“The La Paz Waltz” is a dizzy dance that anchored boats perform whenever the max 3-knot tidal current flows against the wind direction. Or in no wind, the current affects each hull configuration differently. It’s almost impossible to allow ample swinging room, so some boats spin and kiss lightly.



We’ve already checked out Marina CostaBaja and Marina Palmira north of town.

Also north of town is Bercovich Boat Works, the first haul-out yard you reach when approaching La Paz, right before entering the La Paz Channel. For 30 years, the Bercovich brothers’ location has been a lifesaver for boats developing problems while out fishing or exploring the Islas Espiritu Santos.

Now let’s look at the rest of the marinas and boat yards located in La Paz Harbor.

About 1,000 feet southwest of the Muelle Fiscal, the harbor beach ends at Marina Cortez, the newest boating facility in town. It’s a 50-boat marina inside a large floating “wave baffle” type of breakwater. The dock gate where you come ashore is near two restaurants on a pedestrian walkway.

Next is Marina de La Paz, the original yacht marina in Mexico, built and operated by the well-known Shroyer family. With 150 full-service slips, a fuel dock, and its excellent location within walking distance of downtown, it’s probably most popular with cruising boaters. On its enclosed grounds, you’ll find the Dock Café, the Seamar Chandlery, and the clubhouse for the Club Cruceros de La Paz – a helpful group I recommend all boaters join.

Next are three adjacent and active boat yards: Don Jose (also known as Big Abaroa’s boat yard) with its 100-ton Travelift; then the smaller El Palmar boat yard; then Abaroa’s boat yard (also known as Little Abaroa’s). The latter two boat yards also call themselves marinas because, occasionally, they can squeeze you into temporary dockage. Keep this in mind if you arrive in La Paz without a slip reservation or intend to depart after only a few days.

Lastly, along this busy stretch of the harbor, we reach the big concrete pier facings of the Armada de Mexico, which is the Fourth Regional Navy and Marine base. They operate all the big gray boats plus the Search and Rescue Operation’s fast craft and helicopters.

Marina Fonatur de La Paz is the last boating facility in town. Because it’s located way out by the airport, you take the La Paz channel for 2.5 miles past the Navy base, then turn hard to port into a narrower side channel for another 2.25 miles past tailing piles. This Fonatur marina lies inside its own secure Fidepaz yacht basin, offering 40 full-service slips and a fuel dock.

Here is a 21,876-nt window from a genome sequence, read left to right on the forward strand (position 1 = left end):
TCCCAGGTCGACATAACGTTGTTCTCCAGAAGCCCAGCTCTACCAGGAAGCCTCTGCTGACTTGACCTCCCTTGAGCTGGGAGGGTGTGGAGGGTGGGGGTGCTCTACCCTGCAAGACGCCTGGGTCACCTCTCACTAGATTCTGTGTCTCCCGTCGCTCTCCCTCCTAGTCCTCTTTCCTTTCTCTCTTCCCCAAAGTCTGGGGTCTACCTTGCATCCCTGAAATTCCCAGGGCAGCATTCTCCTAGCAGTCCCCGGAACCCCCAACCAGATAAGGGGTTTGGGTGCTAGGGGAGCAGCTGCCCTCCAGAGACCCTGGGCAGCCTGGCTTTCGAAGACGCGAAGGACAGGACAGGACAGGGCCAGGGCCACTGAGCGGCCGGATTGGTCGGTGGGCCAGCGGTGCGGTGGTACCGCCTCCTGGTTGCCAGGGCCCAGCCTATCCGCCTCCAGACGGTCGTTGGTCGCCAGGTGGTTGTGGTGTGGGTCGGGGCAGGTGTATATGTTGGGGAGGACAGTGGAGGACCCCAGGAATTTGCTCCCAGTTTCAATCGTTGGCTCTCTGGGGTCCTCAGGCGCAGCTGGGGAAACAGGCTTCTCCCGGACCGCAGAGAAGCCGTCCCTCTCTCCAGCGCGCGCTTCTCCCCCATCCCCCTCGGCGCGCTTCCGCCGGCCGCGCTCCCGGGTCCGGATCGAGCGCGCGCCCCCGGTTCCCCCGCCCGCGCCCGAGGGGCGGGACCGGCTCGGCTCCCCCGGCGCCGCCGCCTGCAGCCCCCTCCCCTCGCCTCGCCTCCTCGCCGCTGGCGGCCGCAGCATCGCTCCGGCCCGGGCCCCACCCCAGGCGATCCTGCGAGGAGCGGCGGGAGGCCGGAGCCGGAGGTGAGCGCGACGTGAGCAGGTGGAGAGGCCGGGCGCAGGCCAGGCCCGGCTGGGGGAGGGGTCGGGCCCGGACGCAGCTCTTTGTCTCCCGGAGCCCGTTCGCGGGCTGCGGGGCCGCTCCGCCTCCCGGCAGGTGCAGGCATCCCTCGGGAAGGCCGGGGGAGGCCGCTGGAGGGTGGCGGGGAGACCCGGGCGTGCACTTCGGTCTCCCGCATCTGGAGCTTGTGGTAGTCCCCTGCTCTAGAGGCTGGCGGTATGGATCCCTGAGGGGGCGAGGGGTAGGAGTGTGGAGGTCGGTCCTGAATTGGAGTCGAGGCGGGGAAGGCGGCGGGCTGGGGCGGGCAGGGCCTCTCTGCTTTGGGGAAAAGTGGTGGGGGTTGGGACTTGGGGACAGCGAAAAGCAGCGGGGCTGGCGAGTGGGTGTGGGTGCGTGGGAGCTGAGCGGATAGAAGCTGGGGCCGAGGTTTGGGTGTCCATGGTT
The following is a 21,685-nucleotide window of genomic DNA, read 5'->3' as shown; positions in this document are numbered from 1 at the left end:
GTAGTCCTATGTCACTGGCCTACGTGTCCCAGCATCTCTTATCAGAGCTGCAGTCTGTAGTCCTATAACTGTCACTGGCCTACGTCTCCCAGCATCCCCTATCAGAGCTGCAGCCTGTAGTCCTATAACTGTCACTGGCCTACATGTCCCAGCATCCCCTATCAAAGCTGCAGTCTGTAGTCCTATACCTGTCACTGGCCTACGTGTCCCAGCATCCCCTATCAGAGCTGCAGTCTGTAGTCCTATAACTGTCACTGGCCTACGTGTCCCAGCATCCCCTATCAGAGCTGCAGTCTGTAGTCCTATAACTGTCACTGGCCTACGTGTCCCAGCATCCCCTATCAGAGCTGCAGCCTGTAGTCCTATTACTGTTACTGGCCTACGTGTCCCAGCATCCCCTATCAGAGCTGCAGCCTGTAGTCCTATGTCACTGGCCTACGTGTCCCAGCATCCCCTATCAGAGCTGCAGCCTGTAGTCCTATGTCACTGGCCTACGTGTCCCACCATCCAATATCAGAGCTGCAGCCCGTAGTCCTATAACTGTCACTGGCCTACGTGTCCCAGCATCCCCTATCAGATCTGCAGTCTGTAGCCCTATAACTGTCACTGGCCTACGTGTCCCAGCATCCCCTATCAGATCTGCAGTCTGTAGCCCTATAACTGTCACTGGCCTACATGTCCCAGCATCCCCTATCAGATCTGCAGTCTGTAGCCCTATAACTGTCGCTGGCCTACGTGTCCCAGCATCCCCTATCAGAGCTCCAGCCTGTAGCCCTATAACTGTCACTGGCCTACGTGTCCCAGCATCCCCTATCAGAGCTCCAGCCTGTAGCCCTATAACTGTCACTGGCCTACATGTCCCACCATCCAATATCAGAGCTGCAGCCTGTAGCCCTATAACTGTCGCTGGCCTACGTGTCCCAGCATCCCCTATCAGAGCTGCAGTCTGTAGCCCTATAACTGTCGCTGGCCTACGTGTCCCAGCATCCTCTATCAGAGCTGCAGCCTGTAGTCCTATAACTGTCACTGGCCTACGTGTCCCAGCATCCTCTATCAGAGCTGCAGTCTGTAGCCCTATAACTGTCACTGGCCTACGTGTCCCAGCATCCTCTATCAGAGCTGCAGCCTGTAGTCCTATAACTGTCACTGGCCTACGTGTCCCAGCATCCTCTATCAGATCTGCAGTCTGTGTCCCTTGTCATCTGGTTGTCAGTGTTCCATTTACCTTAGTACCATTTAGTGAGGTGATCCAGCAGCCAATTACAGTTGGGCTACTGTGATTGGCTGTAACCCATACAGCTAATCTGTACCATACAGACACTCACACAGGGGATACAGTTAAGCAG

Due to its more remote location, Marina Fonatur is usually the least expensive marina in town. It is ideal for folks who mainly want to park and store their boat somewhere in the water, not needing to take it out very often. It’s also near De Leon international airport, which is handy for commuter cruisers.



Thanks to these boating services and excellent provisioning opportunities, La Paz has long been the hub and springboard into the rarified world of Sea of Cortez cruising. So, whether your plan is for a quick six-month circuit or a couple of years exploring every inviting cove, La Paz is the place to begin.

The morning net broadcasts on VHF 22 at 0800, Monday through Saturday. Newbies can check in with their boat names and get answers to all their questions. Boaters share news of local and distant cruising conditions, weather, fuel prices, and cruiser gossip. Because these VHF nets are always non-commercial, you can’t sell items or services, but you can trade for “coconuts;” wink-wink. You can find a ride for local provisioning, a crew position, or a road trip all the way up Baja.

La Paz is excellent for providing fruits, veggies, and meats thanks to fleets of refrigerated trucks that roll down Baja Highway 1 or arrive from the mainland aboard the Baja Ferry. Big-box stores include Bodega Aurrera, Chedraui, Soriana, Walmart, etc.

Recently, the CUBAR rally culminated in La Paz, so 30 powerboats could replenish themselves before fanning out across the Sea of Cortez. The 100-boat Baja Ha Ha fleet held its annual reunion here. La Paz might be your gateway to the best cruising in Mexico.


Your email address will not be published. Required fields are marked *